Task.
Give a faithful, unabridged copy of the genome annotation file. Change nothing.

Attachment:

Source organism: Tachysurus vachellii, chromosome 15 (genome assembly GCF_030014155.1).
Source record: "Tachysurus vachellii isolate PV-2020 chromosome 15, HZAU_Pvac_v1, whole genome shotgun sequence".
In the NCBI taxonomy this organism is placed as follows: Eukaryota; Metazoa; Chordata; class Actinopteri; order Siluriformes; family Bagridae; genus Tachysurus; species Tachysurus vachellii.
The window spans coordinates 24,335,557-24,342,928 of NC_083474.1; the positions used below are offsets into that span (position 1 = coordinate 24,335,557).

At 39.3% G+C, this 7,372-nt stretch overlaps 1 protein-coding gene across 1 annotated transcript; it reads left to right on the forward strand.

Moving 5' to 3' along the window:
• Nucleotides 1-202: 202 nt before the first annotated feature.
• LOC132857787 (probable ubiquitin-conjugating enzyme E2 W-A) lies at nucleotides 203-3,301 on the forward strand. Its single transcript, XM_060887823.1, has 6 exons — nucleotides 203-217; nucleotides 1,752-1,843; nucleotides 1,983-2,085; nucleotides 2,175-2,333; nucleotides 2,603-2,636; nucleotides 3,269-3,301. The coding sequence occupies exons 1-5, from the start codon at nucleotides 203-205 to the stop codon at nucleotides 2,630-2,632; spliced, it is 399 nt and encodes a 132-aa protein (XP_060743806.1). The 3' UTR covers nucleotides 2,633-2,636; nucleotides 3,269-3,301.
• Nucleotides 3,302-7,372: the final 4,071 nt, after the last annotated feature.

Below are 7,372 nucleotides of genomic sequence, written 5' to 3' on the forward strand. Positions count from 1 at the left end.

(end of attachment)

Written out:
Source organism: Tachysurus vachellii, chromosome 15 (genome assembly GCF_030014155.1).
Source record: "Tachysurus vachellii isolate PV-2020 chromosome 15, HZAU_Pvac_v1, whole genome shotgun sequence".
In the NCBI taxonomy this organism is placed as follows: Eukaryota; Metazoa; Chordata; class Actinopteri; order Siluriformes; family Bagridae; genus Tachysurus; species Tachysurus vachellii.
The window spans coordinates 24,335,557-24,342,928 of NC_083474.1; the positions used below are offsets into that span (position 1 = coordinate 24,335,557).

At 39.3% G+C, this 7,372-nt stretch overlaps 1 protein-coding gene across 1 annotated transcript; it reads left to right on the forward strand.

Moving 5' to 3' along the window:
• Nucleotides 1-202: 202 nt before the first annotated feature.
• LOC132857787 (probable ubiquitin-conjugating enzyme E2 W-A) lies at nucleotides 203-3,301 on the forward strand. Its single transcript, XM_060887823.1, has 6 exons — nucleotides 203-217; nucleotides 1,752-1,843; nucleotides 1,983-2,085; nucleotides 2,175-2,333; nucleotides 2,603-2,636; nucleotides 3,269-3,301. The coding sequence occupies exons 1-5, from the start codon at nucleotides 203-205 to the stop codon at nucleotides 2,630-2,632; spliced, it is 399 nt and encodes a 132-aa protein (XP_060743806.1). The 3' UTR covers nucleotides 2,633-2,636; nucleotides 3,269-3,301.
• Nucleotides 3,302-7,372: the final 4,071 nt, after the last annotated feature.

Below are 7,372 nucleotides of genomic sequence, written 5' to 3' on the forward strand. Positions count from 1 at the left end.